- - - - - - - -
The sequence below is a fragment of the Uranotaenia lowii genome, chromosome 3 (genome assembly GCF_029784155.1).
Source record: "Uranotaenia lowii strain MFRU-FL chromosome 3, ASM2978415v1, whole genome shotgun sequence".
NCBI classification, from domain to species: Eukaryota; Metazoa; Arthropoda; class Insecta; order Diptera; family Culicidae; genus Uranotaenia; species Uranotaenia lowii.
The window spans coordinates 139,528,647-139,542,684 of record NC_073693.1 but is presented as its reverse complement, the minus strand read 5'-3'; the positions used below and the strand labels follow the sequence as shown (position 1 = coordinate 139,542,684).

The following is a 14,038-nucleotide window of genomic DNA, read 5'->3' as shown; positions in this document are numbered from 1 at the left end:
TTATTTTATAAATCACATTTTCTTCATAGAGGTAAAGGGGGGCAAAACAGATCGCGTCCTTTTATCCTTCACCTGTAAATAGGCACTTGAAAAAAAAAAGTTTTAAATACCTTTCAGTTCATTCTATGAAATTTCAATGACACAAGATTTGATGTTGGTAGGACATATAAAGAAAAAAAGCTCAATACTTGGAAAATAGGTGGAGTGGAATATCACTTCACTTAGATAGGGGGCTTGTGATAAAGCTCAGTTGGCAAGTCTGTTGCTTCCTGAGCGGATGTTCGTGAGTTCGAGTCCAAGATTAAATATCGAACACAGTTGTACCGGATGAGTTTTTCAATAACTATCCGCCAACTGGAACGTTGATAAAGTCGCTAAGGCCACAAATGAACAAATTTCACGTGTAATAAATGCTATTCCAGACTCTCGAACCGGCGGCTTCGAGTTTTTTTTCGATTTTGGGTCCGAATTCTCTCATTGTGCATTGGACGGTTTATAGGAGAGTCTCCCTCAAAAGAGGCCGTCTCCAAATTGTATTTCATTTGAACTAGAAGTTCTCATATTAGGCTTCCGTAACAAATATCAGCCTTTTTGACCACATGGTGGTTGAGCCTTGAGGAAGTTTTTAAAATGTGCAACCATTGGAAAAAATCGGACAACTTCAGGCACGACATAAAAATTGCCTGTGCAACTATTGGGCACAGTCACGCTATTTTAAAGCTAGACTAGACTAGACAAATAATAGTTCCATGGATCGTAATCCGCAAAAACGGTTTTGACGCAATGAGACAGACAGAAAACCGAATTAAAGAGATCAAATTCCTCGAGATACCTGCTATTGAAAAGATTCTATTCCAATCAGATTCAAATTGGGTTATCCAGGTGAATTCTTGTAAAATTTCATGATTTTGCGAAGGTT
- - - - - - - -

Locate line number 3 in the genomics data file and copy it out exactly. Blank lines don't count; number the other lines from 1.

NCBI classification, from domain to species: Eukaryota; Metazoa; Arthropoda; class Insecta; order Diptera; family Culicidae; genus Uranotaenia; species Uranotaenia lowii.